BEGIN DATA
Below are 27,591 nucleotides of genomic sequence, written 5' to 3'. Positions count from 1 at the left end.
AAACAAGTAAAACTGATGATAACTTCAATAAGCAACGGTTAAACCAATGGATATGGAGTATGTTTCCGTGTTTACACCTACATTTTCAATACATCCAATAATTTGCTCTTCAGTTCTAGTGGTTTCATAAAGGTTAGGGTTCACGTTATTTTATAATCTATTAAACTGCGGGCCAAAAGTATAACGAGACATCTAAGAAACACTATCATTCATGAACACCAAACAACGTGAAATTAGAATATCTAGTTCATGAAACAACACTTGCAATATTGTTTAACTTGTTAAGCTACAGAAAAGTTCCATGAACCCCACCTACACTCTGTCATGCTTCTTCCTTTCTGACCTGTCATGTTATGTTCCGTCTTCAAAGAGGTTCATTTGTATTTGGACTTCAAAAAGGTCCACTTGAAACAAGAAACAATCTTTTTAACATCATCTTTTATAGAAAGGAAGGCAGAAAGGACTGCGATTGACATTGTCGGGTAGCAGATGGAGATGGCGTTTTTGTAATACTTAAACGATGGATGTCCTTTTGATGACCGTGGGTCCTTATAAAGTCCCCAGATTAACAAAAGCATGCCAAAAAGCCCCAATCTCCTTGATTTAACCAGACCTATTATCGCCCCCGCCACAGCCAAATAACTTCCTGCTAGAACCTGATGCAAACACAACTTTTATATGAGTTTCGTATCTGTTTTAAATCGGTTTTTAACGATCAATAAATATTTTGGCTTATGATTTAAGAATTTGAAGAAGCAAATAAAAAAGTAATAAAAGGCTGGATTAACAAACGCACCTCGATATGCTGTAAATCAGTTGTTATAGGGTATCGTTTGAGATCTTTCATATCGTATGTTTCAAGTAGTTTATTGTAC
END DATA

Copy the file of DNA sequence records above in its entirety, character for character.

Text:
Below are 27,591 nucleotides of genomic sequence, written 5' to 3'. Positions count from 1 at the left end.
AAACAAGTAAAACTGATGATAACTTCAATAAGCAACGGTTAAACCAATGGATATGGAGTATGTTTCCGTGTTTACACCTACATTTTCAATACATCCAATAATTTGCTCTTCAGTTCTAGTGGTTTCATAAAGGTTAGGGTTCACGTTATTTTATAATCTATTAAACTGCGGGCCAAAAGTATAACGAGACATCTAAGAAACACTATCATTCATGAACACCAAACAACGTGAAATTAGAATATCTAGTTCATGAAACAACACTTGCAATATTGTTTAACTTGTTAAGCTACAGAAAAGTTCCATGAACCCCACCTACACTCTGTCATGCTTCTTCCTTTCTGACCTGTCATGTTATGTTCCGTCTTCAAAGAGGTTCATTTGTATTTGGACTTCAAAAAGGTCCACTTGAAACAAGAAACAATCTTTTTAACATCATCTTTTATAGAAAGGAAGGCAGAAAGGACTGCGATTGACATTGTCGGGTAGCAGATGGAGATGGCGTTTTTGTAATACTTAAACGATGGATGTCCTTTTGATGACCGTGGGTCCTTATAAAGTCCCCAGATTAACAAAAGCATGCCAAAAAGCCCCAATCTCCTTGATTTAACCAGACCTATTATCGCCCCCGCCACAGCCAAATAACTTCCTGCTAGAACCTGATGCAAACACAACTTTTATATGAGTTTCGTATCTGTTTTAAATCGGTTTTTAACGATCAATAAATATTTTGGCTTATGATTTAAGAATTTGAAGAAGCAAATAAAAAAGTAATAAAAGGCTGGATTAACAAACGCACCTCGATATGCTGTAAATCAGTTGTTATAGGGTATCGTTTGAGATCTTTCATATCGTATGTTTCAAGTAGTTTATTGTAC